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Allergen avoidance in the treatment of asthma and allergic rhinitis

Thomas A E Platts-Mills, MD, PhD
Section Editor
Bruce S Bochner, MD
Deputy Editor
Anna M Feldweg, MD


Immediate hypersensitivity to inhaled allergens is very common among children and young adults with asthma and rhinitis. Sensitization to one or more of the major indoor allergens (such as dust mite, cat, dog, or cockroach) combined with significant accumulation of relevant allergens in the house has been consistently found to be the strongest risk factor for asthma in population, case control, and prospective studies [1-5].

This topic reviews measures for reducing exposure to indoor allergens. Approaches for minimizing exposure to nonallergic triggers and reducing a patient's sensitivity to allergens are presented separately. (See "Trigger control to enhance asthma management" and "Subcutaneous immunotherapy for allergic disease: Indications and efficacy".)


Evidence for a causal relationship between allergen exposure and asthma comes from bronchoprovocation experiments demonstrating that these allergens can induce bronchospasm, eosinophilic airway inflammation, and prolonged increases in bronchial hyper-reactivity [6,7]. Perhaps more significantly, moving some asthmatic children or adults from their homes to a different low-allergen residential setting results in major improvements in clinical symptoms and bronchial hyper-reactivity [1,8-10]. This background provides a powerful rationale for recommending that allergic patients should reduce allergen exposure in their houses as part of the management of asthma and allergic rhinitis [11].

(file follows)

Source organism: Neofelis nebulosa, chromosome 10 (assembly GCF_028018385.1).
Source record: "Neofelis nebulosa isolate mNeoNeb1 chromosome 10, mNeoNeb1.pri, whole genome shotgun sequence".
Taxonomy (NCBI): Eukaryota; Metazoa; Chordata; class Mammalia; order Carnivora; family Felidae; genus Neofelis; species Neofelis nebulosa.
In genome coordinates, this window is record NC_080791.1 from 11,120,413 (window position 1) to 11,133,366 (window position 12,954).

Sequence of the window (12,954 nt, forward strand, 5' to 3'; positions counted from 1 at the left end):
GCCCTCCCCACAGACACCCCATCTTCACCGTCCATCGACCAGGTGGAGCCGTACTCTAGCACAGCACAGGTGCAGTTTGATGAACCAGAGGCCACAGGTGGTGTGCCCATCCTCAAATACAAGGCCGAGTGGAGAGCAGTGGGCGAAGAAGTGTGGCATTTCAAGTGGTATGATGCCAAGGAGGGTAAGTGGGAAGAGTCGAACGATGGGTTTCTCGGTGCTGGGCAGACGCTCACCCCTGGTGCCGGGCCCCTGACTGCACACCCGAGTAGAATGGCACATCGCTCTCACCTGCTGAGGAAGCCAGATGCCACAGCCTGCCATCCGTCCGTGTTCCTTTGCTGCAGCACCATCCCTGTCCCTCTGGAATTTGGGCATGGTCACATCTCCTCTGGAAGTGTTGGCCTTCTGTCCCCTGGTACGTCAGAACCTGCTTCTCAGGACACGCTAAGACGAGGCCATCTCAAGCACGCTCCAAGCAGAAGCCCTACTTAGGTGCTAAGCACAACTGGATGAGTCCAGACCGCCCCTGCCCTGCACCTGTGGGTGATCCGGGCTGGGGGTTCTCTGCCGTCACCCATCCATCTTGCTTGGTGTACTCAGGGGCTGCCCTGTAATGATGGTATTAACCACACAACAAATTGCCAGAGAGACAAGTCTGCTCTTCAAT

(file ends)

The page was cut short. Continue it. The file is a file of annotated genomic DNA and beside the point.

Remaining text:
There are major differences in the dominant allergens based on climate, housekeeping practices, and pet ownership. In particular, there are now well-defined geographic areas where dust mite, cockroach, or pet dander is the strongest contributor to asthma risk. It is also possible that certain indoor allergens, such as dust mite, are more important in the pathogenesis of allergic airway disease than others, and this is an area of active investigation [12-15]. (See "Risk factors for asthma".)

Specific monoclonal antibody-based assays have been developed to monitor allergen levels during controlled trials and to test the specific measures recommended to control exposure to dust mite, cat, dog, and cockroach antigens [16-18]. These techniques have facilitated detailed studies of specific allergens and have helped to define effective control measures, although the exquisite specificity of these measurements may mean that some forms of the specific allergen (eg, some isoforms of Der p 1) may escape detection [19].

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Literature review current through: Nov 2017. | This topic last updated: Aug 29, 2017.
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